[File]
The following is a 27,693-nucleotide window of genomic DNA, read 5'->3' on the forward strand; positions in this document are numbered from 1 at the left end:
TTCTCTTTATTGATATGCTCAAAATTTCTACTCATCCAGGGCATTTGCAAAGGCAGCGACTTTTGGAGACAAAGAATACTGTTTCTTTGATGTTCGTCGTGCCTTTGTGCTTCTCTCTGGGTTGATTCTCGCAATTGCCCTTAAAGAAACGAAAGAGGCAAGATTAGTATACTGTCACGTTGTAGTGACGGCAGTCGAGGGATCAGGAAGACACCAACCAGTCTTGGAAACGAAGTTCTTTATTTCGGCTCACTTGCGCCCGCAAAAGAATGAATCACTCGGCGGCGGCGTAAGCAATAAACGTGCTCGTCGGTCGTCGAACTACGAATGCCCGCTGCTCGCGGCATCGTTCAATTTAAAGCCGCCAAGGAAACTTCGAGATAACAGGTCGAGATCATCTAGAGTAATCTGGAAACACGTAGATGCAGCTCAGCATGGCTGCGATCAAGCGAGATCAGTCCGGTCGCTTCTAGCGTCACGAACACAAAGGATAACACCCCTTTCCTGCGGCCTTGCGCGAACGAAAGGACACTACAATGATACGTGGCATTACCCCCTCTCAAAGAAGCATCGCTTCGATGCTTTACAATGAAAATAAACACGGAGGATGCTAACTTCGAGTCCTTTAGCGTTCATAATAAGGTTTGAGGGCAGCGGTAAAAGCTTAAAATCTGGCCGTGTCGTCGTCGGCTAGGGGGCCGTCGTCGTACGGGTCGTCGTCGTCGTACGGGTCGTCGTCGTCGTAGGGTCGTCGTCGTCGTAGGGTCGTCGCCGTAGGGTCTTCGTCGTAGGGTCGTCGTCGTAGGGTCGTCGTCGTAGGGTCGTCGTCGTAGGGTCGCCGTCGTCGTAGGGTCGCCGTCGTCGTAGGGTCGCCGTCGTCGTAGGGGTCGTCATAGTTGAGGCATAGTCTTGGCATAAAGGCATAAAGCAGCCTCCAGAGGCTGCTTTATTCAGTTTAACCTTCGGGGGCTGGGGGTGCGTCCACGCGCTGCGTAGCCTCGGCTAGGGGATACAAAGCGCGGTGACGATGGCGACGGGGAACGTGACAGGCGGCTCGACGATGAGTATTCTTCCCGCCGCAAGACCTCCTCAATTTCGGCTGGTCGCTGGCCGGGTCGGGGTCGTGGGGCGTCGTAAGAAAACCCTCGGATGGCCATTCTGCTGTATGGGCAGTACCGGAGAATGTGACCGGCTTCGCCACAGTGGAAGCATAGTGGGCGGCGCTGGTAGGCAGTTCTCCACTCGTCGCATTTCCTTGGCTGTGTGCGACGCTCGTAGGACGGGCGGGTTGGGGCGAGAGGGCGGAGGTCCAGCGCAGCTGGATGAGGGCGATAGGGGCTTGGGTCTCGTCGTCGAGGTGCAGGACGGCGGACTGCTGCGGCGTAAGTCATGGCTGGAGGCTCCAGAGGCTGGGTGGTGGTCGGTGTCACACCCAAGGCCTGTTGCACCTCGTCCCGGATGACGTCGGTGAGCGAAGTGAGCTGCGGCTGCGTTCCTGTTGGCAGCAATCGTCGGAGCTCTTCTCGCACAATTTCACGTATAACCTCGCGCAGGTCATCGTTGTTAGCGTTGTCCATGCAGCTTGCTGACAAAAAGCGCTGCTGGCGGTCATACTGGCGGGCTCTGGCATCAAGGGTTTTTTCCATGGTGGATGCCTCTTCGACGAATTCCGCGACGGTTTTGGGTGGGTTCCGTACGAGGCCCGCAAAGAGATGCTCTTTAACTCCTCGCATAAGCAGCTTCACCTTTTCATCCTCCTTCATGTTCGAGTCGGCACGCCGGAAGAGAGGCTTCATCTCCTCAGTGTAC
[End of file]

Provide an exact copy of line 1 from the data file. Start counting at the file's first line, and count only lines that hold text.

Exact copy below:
The following is a 27,693-nucleotide window of genomic DNA, read 5'->3' on the forward strand; positions in this document are numbered from 1 at the left end: